Audio - Moroccan

Review Track

28 Comments

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ArabicPod101.com Verified
Tuesday at 06:30 PM
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Do you know any Arabic loanwords in English?

ArabicPod101.com Verified
Monday at 11:22 PM
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Hi Sara,


Yeah, it has to do where the word is in the sentence :)


By the way the "while" in the last sentence in that answer should be a "why", I apologize for the confusion! Must have got autocorrected.


Nora

Team ArabicPod101.com

ArabicPod101.com Verified
Thursday at 09:12 AM
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Salaam Victoria Wu,


Thanks a lot for your feedback. We are continuously working on improving our site, app, and materials, therefore the opinion of our students is highly valuable.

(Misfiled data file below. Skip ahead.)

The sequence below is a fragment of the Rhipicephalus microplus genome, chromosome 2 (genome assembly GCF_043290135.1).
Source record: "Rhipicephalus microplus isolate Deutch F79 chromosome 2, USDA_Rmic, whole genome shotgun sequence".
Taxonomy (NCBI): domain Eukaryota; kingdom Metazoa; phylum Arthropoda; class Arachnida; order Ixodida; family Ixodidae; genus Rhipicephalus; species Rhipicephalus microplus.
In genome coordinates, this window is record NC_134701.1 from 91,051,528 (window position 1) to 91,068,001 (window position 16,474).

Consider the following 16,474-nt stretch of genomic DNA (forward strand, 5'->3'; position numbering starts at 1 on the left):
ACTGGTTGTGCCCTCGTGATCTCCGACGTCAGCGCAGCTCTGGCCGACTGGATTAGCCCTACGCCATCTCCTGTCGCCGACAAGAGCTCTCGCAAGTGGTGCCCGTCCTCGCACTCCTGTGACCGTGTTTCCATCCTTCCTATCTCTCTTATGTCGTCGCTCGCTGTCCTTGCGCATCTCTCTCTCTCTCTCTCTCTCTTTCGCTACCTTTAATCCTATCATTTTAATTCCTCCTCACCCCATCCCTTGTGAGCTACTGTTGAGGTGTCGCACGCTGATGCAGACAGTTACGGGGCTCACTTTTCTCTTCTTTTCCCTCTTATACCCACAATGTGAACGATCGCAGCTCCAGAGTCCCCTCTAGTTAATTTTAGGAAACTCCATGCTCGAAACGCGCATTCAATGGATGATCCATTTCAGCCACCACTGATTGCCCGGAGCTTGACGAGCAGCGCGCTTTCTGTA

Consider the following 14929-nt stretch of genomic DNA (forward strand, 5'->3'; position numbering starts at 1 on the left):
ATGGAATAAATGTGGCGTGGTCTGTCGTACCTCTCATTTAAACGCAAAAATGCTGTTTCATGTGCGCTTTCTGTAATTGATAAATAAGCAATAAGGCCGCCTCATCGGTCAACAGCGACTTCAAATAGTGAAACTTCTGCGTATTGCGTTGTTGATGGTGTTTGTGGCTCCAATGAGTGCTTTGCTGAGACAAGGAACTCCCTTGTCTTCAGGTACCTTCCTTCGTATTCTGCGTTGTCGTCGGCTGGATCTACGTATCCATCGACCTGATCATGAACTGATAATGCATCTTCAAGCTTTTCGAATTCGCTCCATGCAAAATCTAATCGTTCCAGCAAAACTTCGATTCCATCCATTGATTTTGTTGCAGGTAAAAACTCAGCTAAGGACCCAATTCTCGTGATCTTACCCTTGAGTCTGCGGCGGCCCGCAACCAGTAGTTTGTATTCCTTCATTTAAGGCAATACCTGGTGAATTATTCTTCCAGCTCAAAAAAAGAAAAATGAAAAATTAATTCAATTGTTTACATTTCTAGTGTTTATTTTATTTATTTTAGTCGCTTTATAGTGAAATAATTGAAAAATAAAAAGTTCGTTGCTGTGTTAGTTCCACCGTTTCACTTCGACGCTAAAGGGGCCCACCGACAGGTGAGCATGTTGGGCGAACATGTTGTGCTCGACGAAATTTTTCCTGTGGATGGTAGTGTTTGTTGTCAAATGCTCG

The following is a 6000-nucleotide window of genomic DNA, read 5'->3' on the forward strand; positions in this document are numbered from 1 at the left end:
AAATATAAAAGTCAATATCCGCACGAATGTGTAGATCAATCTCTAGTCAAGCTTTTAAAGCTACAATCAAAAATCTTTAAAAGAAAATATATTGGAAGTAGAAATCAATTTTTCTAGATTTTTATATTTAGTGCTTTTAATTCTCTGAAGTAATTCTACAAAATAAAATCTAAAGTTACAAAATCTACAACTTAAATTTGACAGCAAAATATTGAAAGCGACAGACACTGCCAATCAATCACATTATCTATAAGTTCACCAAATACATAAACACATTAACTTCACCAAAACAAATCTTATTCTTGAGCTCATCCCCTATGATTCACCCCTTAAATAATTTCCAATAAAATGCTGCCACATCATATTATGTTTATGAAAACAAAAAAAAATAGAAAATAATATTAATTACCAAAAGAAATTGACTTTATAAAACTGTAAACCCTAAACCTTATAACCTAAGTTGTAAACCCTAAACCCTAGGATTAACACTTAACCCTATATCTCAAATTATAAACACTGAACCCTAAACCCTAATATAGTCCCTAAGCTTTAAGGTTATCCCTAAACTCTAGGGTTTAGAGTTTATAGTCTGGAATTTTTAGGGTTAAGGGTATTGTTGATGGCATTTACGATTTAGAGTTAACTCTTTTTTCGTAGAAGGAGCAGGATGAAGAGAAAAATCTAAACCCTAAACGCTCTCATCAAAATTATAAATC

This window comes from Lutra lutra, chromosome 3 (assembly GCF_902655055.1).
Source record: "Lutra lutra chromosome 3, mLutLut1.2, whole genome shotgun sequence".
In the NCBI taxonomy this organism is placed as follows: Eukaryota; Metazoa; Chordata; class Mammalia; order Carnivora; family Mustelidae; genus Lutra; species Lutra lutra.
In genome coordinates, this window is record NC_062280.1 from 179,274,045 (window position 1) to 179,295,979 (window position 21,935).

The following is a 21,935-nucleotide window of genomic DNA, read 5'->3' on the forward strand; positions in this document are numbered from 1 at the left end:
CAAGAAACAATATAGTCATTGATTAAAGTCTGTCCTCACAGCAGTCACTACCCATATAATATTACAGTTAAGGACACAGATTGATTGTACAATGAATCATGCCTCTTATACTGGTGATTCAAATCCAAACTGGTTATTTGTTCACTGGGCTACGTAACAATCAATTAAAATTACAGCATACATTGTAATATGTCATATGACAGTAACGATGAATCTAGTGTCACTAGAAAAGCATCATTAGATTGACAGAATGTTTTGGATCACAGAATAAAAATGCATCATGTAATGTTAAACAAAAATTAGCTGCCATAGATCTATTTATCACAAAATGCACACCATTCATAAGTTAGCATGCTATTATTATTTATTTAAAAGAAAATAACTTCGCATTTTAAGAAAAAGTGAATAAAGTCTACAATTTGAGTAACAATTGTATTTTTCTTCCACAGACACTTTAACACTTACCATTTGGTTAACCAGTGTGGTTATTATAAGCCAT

I will forward your message to our team for consideration! 😇


Kind regards,

Levente (ليفينتي)

Team ArabicPod101.com

Sara
Monday at 09:55 PM
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Oops..Yeonah asked the same but for tadrusiina vs tadrusiin..

The same answer i suppose applies for taf aliina vs taf aliin..


Thank you.


“ When a word is pronounced as the last word in a sentence, or as an independent word, the vowelling sign on the last letter of the word is not pronounced. That's while the final "a" isn't pronounced sometimes.”

Sara
Monday at 09:49 PM
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Salam. Can you please explain when should we use تَفْعَلِينَ and when to use تَفْعَلِينْ ?